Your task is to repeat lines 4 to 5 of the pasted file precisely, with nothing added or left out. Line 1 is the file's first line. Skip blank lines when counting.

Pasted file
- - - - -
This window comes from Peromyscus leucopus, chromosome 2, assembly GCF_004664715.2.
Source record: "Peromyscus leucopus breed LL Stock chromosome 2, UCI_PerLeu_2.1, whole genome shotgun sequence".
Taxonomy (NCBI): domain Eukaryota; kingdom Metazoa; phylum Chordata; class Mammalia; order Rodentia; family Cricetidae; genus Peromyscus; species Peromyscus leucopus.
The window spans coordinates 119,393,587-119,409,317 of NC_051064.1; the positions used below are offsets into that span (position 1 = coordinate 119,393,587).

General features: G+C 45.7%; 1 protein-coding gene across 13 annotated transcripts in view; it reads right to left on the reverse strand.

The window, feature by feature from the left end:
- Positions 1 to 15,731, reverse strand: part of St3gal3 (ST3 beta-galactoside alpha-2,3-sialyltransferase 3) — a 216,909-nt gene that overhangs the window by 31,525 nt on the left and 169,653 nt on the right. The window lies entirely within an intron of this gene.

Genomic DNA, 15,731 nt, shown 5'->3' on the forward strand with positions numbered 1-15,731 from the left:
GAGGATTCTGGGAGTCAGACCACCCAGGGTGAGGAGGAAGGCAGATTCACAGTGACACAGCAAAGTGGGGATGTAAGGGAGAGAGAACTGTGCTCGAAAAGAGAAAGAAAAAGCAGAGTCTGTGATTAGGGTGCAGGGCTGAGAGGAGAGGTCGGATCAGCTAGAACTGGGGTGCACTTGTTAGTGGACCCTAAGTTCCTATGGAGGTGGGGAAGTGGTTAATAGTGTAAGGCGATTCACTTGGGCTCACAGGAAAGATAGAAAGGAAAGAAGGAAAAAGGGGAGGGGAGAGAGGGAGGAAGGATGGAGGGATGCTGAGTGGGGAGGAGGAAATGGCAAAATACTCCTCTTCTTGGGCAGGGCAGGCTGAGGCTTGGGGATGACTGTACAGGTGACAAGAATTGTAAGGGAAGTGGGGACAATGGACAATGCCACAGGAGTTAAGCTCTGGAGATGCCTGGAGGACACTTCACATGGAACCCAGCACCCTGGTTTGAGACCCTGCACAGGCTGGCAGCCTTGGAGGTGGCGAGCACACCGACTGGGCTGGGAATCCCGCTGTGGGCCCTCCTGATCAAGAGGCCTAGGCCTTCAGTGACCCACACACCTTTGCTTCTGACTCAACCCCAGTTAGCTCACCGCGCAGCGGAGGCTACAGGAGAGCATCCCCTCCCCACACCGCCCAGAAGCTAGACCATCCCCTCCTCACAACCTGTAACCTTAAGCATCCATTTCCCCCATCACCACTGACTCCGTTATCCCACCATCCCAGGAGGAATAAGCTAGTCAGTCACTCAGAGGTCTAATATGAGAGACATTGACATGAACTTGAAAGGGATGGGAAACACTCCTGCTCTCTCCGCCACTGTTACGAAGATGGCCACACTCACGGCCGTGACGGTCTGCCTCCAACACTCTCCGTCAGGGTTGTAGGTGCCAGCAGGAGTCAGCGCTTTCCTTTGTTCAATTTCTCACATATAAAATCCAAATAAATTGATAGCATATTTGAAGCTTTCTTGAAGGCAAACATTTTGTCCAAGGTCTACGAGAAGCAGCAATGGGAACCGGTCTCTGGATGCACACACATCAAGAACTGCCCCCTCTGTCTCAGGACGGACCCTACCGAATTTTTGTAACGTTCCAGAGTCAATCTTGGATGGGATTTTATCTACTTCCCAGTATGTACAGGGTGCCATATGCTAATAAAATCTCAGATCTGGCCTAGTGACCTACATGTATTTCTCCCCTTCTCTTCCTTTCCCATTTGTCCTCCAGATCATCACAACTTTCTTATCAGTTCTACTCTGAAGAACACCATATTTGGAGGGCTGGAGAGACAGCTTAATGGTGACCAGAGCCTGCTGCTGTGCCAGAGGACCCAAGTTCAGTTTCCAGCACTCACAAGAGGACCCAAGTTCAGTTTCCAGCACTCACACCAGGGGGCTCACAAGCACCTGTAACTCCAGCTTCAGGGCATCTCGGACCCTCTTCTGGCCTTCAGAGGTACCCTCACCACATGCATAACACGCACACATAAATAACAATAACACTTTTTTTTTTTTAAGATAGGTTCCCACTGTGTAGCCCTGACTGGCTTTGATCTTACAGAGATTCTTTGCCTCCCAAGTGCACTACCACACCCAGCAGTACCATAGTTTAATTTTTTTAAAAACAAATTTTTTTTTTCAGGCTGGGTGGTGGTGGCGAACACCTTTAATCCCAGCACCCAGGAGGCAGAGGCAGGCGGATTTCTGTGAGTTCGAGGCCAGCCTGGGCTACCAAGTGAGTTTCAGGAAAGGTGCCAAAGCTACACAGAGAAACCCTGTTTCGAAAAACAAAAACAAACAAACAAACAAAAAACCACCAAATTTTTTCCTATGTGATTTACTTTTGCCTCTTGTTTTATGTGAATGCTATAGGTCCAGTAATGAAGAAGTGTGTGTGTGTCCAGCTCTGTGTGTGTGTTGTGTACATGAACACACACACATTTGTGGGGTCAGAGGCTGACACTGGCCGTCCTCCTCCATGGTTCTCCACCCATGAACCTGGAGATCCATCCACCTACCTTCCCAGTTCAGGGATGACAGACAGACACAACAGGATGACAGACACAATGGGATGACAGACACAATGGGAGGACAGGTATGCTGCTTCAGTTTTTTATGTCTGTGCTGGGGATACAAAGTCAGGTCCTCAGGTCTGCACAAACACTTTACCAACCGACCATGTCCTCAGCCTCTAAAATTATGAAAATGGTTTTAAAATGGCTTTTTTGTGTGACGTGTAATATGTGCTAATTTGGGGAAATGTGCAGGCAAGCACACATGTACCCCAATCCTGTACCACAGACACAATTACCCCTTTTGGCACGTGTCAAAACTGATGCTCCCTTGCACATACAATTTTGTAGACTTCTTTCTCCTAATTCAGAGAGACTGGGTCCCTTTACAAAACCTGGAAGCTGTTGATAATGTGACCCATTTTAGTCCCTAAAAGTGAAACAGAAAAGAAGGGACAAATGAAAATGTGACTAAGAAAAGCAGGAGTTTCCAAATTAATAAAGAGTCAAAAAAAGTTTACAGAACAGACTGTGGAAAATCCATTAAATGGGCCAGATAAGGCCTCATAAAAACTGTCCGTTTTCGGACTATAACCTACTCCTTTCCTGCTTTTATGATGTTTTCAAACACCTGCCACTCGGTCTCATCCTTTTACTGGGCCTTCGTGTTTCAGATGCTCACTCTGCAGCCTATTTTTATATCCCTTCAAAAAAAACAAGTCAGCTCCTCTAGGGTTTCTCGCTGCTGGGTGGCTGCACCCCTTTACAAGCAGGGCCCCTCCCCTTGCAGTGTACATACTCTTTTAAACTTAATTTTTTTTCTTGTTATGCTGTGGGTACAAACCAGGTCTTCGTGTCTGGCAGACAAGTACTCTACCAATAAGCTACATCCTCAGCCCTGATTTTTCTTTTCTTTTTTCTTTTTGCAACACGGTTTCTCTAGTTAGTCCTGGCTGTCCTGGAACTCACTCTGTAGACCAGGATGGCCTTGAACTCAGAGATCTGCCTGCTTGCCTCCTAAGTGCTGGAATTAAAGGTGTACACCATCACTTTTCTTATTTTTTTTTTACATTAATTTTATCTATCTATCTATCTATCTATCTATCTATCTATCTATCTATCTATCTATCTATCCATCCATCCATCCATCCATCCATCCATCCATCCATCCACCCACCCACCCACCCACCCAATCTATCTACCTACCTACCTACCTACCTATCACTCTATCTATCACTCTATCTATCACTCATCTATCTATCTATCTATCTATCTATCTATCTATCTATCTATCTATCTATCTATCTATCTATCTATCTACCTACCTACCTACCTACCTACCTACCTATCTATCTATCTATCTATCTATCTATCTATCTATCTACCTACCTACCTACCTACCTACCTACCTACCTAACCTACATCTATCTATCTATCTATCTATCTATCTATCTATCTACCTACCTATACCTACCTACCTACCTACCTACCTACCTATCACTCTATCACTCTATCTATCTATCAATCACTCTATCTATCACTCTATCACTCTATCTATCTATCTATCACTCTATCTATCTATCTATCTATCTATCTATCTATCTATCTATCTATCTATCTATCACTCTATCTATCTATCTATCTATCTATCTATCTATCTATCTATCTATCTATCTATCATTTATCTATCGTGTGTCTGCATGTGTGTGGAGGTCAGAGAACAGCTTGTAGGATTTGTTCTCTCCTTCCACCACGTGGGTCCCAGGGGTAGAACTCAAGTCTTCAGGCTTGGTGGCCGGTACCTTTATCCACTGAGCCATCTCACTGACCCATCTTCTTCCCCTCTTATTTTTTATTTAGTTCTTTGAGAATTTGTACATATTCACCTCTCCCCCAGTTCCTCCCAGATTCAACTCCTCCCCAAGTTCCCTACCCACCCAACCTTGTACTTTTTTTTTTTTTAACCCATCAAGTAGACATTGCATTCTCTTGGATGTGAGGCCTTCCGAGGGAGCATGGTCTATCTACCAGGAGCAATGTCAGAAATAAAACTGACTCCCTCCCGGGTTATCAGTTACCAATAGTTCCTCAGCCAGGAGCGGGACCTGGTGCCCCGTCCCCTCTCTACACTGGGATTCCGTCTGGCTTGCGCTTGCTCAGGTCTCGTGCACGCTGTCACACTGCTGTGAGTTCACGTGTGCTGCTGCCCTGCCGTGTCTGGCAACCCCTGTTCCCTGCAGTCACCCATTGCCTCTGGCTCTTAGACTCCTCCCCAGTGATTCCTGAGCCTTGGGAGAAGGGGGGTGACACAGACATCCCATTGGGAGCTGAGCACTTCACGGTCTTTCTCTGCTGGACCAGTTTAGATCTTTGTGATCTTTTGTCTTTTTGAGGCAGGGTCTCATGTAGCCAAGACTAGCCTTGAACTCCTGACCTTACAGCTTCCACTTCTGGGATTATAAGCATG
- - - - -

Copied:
The window spans coordinates 119,393,587-119,409,317 of NC_051064.1; the positions used below are offsets into that span (position 1 = coordinate 119,393,587).

General features: G+C 45.7%; 1 protein-coding gene across 13 annotated transcripts in view; it reads right to left on the reverse strand.